“It’s not just about blogs anymore. It’s about the numerous ways you can get the word out to people that can make an impact,” she said.

Companies are increasingly sponsoring blogging events, underwriting the travel costs for bloggers to attend tech conventions and even paying bloggers hundreds of dollars for postings or viral marketing campaigns.

But Procter & Gamble strictly underwrote part of the cost of the event itself rather than paying for any positive press, the company said. Bloggers who attended could request samples of the products for their trials or giveaways and provide their honest opinions, said Mark Mercurio, assistant brand manager for Swiffer.

“Word of mouth is a very powerful tool,” said Mercurio, who added that the company monitored other feedback, like Amazon.com customer reviews and opinions from focus groups. “Consumers are increasingly investigating products online.”

Andy Sernovitz, a blogger who monitors ethics, praised the guidelines set up by the BlogHer organizers.

That does not mean, however, that paid content was a rarity at the Chicago conference. The BlogHer convention site offered plenty of giveaways and gift certificates worth hundreds of dollars that were underwritten by corporations.

— Pradnya Joshi

A cartoon buffett, teaching children about money

The renowned investor Warren E. Buffett often speaks animatedly on television about financial responsibility. Soon he will actually be animated for a children’s series on the same subject.

The Web series, called the “Secret Millionaire’s Club,” will make its debut on AOL’s Web site in the fall. Buffett said in an interview that the short episodes would aim to “entertain kids and deliver a message.”

A new children’s media company called A Squared Entertainment is producing the series. Andy Heyward, a longtime creator of children’s entertainment, and Amy Moynihan, a veteran of brand marketing, founded the company this year. They are working with AOL to introduce a number of celebrity-backed Web shows for children, including shows with Buffett, the supermodel Gisele Buendchen and the planner extraordinaire Martha Stewart.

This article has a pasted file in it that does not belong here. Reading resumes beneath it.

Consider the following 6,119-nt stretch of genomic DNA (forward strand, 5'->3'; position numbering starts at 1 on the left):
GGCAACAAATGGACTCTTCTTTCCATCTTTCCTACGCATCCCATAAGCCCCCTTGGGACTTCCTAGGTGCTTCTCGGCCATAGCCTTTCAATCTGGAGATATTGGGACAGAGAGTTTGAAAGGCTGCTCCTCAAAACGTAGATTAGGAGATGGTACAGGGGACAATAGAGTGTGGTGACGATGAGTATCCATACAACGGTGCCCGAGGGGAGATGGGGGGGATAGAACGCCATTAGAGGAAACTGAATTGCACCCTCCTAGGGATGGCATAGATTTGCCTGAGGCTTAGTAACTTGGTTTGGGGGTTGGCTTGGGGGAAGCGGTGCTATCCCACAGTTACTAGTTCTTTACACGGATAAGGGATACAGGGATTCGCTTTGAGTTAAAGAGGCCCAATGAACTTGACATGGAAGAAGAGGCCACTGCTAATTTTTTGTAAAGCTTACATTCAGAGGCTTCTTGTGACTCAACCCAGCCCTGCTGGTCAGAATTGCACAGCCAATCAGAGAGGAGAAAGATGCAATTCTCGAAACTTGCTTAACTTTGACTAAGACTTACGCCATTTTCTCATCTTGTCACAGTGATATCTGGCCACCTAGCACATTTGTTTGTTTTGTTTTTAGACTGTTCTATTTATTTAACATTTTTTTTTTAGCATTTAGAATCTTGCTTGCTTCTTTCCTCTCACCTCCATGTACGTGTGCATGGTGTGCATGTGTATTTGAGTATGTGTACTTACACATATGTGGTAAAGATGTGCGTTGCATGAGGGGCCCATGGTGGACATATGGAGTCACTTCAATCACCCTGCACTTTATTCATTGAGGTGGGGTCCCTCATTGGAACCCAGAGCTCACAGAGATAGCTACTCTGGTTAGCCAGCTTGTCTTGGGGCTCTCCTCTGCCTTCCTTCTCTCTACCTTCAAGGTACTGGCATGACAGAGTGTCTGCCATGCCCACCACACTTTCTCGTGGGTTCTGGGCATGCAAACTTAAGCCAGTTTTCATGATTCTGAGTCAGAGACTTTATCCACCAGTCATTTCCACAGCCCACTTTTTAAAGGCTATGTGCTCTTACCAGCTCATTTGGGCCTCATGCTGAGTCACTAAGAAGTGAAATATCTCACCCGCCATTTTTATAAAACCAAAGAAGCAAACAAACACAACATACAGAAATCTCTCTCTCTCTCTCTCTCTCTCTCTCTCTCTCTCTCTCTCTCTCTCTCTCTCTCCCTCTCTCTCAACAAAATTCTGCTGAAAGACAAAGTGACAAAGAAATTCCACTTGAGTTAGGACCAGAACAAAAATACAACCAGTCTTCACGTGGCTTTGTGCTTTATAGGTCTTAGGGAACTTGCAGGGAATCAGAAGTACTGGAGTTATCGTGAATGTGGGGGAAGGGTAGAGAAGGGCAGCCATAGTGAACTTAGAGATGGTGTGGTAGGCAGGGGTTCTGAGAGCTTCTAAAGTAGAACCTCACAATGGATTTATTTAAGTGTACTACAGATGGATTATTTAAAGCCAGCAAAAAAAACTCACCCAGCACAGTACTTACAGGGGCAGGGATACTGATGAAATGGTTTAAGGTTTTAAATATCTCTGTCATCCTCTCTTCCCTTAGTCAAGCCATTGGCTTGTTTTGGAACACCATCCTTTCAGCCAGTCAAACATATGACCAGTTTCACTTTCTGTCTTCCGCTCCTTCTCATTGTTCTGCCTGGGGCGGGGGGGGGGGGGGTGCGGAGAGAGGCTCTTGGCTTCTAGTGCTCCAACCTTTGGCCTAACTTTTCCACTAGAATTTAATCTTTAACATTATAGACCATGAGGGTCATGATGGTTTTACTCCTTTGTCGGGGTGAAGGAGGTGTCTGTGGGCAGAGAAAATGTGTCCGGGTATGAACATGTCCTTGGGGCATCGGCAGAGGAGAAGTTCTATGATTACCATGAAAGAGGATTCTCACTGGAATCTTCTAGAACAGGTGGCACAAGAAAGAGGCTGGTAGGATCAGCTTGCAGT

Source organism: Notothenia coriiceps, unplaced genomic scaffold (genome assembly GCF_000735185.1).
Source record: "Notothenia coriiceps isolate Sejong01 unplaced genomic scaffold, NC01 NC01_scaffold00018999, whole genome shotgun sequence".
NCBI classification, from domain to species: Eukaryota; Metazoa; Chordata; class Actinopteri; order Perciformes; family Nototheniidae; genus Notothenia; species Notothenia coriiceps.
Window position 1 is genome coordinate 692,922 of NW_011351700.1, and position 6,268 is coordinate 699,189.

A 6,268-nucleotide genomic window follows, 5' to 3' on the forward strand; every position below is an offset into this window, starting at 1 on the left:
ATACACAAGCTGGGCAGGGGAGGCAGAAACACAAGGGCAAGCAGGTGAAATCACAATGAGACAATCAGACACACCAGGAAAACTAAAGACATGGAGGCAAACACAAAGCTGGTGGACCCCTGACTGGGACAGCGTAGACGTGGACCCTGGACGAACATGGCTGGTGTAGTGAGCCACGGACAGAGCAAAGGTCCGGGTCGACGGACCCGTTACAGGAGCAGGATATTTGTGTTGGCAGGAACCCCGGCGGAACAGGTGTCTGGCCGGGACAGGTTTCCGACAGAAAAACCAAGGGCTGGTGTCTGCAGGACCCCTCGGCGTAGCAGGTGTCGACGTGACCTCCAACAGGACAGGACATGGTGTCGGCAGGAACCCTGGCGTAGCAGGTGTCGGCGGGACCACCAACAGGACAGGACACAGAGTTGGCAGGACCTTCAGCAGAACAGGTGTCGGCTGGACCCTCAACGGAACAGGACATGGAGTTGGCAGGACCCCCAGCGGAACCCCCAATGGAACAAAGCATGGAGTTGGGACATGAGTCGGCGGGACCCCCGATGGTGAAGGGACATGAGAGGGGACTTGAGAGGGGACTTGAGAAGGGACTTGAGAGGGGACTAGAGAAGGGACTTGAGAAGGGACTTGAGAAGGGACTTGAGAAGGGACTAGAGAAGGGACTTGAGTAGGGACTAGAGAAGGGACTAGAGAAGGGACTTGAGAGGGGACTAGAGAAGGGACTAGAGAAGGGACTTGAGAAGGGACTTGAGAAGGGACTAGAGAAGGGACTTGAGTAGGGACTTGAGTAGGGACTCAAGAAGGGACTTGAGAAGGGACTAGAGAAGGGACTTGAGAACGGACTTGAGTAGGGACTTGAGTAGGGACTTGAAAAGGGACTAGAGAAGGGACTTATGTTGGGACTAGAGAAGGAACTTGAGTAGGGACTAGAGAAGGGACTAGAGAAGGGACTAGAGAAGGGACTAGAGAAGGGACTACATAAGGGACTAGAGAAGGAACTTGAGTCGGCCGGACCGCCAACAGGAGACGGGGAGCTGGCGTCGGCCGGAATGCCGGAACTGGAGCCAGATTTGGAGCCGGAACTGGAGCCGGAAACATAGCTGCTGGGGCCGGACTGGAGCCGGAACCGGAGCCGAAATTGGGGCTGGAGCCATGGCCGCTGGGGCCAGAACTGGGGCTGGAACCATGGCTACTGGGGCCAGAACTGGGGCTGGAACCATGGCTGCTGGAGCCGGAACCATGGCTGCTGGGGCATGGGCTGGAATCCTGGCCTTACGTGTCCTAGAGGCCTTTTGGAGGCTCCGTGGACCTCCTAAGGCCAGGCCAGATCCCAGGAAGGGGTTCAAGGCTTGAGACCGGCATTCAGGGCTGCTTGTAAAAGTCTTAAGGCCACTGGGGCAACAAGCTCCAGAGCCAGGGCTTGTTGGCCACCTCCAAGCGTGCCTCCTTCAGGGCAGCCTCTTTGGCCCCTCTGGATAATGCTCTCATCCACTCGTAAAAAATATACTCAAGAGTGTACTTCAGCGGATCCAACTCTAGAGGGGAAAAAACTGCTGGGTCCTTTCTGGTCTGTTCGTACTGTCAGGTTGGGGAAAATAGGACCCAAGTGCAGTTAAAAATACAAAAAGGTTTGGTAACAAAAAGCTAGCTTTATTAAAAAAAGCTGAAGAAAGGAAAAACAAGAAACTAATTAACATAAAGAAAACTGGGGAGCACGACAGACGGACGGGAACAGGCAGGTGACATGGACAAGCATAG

In “Secret Millionaire’s Club,” the animated Buffett will play a mentor to a group of children who go into business (a candy store, naturally). It is a revival of a project Heyward tried to develop several years ago.

So far Buffett has recorded the audio for the first episode. It’s pretty easy lifting; Heyward “never gives me very difficult parts,” Buffett joked.

Buffett said the objective of the series — to instill healthy financial habits in young people — “appeals to me enormously.”

“Kids are forming habits, and habits are strong things,” he said, recalling a quote attributed to the poet Samuel Johnson: “The chains of habit are too weak to be felt until they are too strong to be broken.”

“Certain financial habits are not necessarily intuitive,” Buffett said. “If a young person is exposed to the logic of certain behavior, you’re going to get through to some of them.”

Among other topics, the episodes will address the value of patient investments and the risks of credit cards. “The most important message, really, is that the best investment you can make is in yourself,” Buffett said. The episodes are intended for 6- to 11-year-olds.

The investor said he spoke with one of the animators Friday morning. He said he asked him to “make me look like George Clooney, but I think that’s too difficult for them!”

— Brian Stelter